We also design modules that can be completed individually, in pairs, or in trios to ensure that scheduling challenges need not be a barrier to engagement. We have built flexibility into the tasks participants complete so that they can select the one that is most appropriate to them. All of this online content can be accessed any time, and on any device.

To support attendance and engagement at live events we aim to share key dates as far in advance as possible and offer alternatives if participants are given an event which falls on a non-working day. We have also worked closely with our delivery partners on flexible scheduling, to ensure that part time work is not a barrier.

"We advise that little and often is better in terms of your cognitive load, but you're a professional; you can manage that for yourself."

What have we changed since we first delivered the NPQs?

When we originally designed the programmes, we thought that we would release one module per week and then people would work through their NPQ little and often, in line with what might be optimal for learning and habit building.

But we’re working with school leaders – they're busy, they've got lots going on. Week-to-week their roles are very responsive. Even if they can block out time each week to complete their module, there are lots of things that might make that impossible for them, both in their work life and their wider life.

We now release modules in blocks so participants will get access to more content in one go. We release them in advance, which enables people to get ahead if they need to or catch up if they’ve missed a few weeks. You might be looking ahead and thinking ‘I've got parents evening next week. I'm going to do two modules this week.’ Or ‘I had parents evening this week, so I didn't get around to my NPQ, but I’ll catch up next week.’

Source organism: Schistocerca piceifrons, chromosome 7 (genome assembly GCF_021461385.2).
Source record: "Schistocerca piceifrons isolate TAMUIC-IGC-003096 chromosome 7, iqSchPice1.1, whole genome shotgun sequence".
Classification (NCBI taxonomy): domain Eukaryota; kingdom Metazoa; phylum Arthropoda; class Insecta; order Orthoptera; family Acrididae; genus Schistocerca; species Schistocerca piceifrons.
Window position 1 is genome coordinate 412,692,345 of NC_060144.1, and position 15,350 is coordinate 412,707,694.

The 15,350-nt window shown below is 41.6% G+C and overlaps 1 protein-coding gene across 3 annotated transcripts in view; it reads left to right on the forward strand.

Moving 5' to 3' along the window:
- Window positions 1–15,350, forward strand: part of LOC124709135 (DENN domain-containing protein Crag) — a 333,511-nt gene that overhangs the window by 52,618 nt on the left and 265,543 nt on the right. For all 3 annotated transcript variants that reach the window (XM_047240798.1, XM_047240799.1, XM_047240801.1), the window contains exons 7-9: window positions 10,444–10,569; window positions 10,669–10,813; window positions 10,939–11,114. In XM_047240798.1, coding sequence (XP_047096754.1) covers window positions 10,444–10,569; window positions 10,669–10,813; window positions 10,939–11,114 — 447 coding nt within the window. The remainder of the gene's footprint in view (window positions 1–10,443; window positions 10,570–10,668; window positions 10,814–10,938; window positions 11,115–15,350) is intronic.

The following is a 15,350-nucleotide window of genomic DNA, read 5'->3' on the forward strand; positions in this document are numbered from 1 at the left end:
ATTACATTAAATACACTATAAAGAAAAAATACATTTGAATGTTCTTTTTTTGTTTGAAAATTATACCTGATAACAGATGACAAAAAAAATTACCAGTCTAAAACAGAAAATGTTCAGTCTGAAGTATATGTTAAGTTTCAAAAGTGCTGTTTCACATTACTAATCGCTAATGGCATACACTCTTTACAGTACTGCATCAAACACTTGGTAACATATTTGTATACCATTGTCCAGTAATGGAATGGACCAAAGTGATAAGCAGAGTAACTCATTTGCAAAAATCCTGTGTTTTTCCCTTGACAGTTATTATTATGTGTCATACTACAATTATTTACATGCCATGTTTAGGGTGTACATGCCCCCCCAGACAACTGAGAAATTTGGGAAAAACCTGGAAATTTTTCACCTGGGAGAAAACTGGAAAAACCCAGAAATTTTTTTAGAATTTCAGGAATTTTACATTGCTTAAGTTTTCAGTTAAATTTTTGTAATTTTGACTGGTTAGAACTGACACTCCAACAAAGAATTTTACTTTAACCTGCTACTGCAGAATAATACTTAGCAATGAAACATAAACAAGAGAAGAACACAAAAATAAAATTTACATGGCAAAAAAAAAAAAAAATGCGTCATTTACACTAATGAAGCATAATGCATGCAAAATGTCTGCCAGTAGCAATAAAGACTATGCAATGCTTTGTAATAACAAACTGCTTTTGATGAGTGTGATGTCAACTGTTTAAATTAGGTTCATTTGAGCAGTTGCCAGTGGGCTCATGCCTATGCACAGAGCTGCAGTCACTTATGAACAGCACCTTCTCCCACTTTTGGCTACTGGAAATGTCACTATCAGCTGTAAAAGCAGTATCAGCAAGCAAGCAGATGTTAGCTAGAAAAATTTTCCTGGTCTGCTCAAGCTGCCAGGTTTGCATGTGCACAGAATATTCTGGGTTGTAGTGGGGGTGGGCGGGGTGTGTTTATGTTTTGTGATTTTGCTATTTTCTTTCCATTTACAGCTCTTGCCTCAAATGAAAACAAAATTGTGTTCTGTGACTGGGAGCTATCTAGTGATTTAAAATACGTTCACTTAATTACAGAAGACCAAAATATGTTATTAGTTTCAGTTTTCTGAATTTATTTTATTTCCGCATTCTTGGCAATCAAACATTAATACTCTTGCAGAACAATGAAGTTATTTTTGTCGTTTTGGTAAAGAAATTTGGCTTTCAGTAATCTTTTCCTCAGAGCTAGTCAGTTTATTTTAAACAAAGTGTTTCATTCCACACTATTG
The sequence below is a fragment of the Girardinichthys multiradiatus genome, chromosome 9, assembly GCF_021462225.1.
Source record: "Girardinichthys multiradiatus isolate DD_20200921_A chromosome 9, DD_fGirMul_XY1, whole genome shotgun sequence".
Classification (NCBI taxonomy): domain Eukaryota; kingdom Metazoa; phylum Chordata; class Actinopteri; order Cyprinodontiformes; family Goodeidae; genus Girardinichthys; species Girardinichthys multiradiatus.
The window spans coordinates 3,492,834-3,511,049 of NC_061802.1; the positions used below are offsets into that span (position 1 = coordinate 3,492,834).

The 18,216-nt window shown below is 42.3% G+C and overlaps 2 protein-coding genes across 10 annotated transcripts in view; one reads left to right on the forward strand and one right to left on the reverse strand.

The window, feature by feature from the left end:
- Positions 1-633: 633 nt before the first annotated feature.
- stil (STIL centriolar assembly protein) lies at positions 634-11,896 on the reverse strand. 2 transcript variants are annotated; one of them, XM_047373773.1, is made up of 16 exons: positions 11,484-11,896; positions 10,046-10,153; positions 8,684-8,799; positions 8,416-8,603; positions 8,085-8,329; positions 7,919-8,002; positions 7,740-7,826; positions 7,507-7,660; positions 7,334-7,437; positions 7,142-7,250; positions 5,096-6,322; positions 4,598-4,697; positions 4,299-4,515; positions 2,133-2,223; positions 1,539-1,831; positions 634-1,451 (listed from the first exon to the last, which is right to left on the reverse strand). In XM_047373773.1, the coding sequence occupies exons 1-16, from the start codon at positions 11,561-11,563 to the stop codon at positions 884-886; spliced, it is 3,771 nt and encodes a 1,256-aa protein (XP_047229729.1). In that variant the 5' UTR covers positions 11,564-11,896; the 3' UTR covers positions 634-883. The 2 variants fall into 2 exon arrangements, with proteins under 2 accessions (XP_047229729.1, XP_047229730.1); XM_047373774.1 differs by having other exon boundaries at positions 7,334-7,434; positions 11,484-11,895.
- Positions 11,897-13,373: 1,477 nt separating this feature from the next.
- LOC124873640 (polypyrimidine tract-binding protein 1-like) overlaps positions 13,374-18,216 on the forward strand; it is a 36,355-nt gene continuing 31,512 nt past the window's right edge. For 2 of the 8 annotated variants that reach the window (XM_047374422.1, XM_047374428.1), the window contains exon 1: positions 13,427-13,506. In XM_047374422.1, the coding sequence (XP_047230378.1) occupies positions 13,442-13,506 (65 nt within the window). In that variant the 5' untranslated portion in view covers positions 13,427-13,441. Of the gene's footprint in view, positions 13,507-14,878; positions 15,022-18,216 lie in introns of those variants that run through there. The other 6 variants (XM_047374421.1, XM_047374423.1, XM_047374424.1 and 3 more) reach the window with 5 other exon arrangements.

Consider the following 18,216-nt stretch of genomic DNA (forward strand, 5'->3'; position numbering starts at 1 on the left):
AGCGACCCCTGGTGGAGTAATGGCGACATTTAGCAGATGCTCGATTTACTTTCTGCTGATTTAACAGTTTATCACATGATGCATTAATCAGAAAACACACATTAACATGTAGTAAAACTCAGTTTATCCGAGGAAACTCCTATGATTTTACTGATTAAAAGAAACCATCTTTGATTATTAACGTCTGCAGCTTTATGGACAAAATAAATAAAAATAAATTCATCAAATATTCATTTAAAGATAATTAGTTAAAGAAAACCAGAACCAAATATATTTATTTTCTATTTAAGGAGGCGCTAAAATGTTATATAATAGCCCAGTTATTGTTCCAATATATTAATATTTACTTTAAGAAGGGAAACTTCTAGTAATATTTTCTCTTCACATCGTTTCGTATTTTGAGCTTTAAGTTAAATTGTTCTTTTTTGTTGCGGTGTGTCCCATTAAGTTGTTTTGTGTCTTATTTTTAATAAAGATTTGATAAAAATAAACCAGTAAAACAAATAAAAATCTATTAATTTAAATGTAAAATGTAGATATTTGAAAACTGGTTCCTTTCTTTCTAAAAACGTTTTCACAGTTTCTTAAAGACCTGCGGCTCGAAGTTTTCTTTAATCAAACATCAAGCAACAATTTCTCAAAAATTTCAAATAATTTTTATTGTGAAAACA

This gives teachers agency over when they choose to engage with their course. We advise that little and often is better in terms of your cognitive load, but you're a professional; we trust you to manage that for yourself.

We've also really invested in our catch-up materials for both conferences and clinics. So, if you do have to miss an event you get some video recordings, workbooks and activities to go through at a time that suits you. Either Ambition or your delivery partner can support you to complete that.

Does the flexibility of the NPQ programmes apply to our other programmes?

I think it does. A lot of this thinking has been happening informally for a long time, but the NPQs are the most recent suite of programmes that we've designed.

I think there's been a much tighter focus on Equality, Diversity, and Inclusion and accessibility in recent years, which has meant that we've had more of a laser sharp focus on exactly how we are we ask ourselves this question more explicitly.

If you were to look at a lot of our other programmes, you would see a lot of these features replicated there.

Want to read more about some of the inspiring women Ambition Institute has worked with?

Read about Claudenia Williams, and our blog about inspirational women making waves in education.

Learn more about our National Professional Qualifications on our programme page.